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Thread: Looking to spray transfer

  1. #1
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    Looking to spray transfer

    I am still shopping for a new welder. Probably narrowed it down to miller 252 or Esab 280 pro. How feasable is spray transfer with this size machine. Most of the welding that I would be doing is 1/4-1/2". What could I expect my duty cycle to be. Have read other posts that it can be done didn't find much on weld times or length of welds. Obviously some six inch welds are different that rebuilding a bucket. What size wire would be best the machines I was looking at were set up for.035. Thanks
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  2. #2
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    Re: Looking to spray transfer

    i would look into getting a 300 amp or bigger machine if you want to do spray
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  3. #3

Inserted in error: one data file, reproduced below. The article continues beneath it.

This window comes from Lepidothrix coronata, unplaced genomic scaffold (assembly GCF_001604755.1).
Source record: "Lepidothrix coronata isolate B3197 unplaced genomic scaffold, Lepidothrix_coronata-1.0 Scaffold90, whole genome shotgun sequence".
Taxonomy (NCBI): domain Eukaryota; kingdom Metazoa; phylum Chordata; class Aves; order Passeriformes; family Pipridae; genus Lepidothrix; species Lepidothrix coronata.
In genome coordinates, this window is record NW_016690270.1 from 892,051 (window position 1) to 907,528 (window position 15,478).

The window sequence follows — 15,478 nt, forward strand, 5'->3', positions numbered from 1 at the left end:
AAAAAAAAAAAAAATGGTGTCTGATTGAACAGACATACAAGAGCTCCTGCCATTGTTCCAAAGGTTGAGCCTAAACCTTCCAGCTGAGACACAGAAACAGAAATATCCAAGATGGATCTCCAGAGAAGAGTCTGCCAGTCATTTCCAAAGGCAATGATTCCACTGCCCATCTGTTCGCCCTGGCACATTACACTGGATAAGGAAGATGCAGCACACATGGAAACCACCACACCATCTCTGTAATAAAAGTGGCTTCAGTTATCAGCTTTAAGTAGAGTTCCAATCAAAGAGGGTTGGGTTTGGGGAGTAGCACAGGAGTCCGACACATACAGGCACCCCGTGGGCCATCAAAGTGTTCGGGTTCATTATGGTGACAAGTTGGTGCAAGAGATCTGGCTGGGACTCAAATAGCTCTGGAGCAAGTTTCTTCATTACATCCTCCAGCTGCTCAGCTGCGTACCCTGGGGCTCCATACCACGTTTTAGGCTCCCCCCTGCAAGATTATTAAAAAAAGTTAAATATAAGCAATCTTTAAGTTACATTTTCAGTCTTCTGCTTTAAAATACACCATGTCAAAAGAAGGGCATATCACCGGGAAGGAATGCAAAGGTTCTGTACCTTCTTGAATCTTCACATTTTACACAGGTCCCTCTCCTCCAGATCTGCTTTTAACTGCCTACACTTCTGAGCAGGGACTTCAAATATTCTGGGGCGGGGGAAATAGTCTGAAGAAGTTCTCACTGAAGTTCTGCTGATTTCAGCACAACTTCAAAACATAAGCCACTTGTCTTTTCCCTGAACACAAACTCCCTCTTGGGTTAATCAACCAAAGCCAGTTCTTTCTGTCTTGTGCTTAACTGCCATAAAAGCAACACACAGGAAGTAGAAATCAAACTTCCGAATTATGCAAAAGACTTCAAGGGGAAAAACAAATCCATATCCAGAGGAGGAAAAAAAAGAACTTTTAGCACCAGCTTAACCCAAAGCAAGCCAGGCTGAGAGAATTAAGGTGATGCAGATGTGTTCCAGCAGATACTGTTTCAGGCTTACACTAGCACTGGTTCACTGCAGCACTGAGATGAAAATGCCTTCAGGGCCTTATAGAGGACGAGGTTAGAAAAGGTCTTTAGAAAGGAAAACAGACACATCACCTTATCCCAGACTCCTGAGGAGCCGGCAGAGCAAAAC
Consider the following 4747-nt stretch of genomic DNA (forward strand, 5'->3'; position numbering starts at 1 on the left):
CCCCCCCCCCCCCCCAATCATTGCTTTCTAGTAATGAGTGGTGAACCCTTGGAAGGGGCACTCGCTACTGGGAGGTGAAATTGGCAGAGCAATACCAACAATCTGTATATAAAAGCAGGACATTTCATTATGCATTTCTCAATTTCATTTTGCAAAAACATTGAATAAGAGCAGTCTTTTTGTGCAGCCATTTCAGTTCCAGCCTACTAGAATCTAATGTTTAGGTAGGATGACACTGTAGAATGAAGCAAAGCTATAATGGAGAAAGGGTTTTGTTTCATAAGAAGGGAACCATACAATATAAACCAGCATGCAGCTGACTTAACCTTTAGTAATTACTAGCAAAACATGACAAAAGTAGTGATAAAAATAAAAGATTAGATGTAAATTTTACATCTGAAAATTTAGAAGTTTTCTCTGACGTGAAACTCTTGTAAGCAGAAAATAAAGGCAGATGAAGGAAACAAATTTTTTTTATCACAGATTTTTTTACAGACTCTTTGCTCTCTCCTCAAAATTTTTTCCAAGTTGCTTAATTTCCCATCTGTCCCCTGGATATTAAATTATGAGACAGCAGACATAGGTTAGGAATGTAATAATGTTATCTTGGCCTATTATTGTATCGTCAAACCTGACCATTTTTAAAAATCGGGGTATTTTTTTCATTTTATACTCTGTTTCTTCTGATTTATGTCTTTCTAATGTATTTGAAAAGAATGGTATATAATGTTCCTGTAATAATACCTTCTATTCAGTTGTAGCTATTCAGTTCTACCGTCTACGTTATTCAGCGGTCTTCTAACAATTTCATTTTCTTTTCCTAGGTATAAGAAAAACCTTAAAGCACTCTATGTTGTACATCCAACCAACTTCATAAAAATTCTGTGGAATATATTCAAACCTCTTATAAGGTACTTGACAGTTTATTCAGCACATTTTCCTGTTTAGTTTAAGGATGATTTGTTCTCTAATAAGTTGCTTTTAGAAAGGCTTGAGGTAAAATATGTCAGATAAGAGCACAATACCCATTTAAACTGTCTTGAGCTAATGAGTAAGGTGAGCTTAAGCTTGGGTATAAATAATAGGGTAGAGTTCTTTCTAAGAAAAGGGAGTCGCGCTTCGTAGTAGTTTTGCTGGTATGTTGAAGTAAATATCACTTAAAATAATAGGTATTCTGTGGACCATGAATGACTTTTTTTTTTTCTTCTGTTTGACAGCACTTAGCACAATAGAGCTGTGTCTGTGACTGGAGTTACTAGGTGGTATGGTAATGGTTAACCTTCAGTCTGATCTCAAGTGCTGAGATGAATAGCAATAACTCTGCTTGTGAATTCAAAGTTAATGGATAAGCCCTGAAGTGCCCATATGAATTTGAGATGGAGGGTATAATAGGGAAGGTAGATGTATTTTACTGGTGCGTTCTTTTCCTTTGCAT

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    Re: Looking to spray transfer

    You won't have any problems with either machine running .035" wire. Make sure that you are using an appropriate shielding gas. Some of the small dealers only carry CO2 of C25, and you will require a triple mix gas.

  4. #4
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    Re: Looking to spray transfer

    You should be able to get up into a spray transfer on the esab. You will want to run a high argon mix, at least 85% balanced with CO2 running about 26-27v and around 450-500ipm with .035. I wouldn't worry about getting a tri mix, some will allow for a spray with voltages as low as 15-16v with the addition of a little o2 but i think you will be fine without it.

  5. #5
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    Re: Looking to spray transfer

    I have heard that 98/2 argon/o2 is the gas to use. I have achieved it with the regular C25 mix but its not the most stable. Got a really good sunburn after only about 5 minutes of this too, Learned quick to wear long sleeves when doing spray.

  6. #6
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    Re: Looking to spray transfer

    Quote Originally Posted by Pro-Fab View Post
    and you will require a triple mix gas.
    Ive never heard of using a tri-mix for spray transfer, even for stainless. Common mixes are C5, C10, C15 and 98/2.

    If you're going to be doing strictly spray then I would use a 98/2, but if you want the ability to do both spray and short circuit with the same gas then either C10 or C20.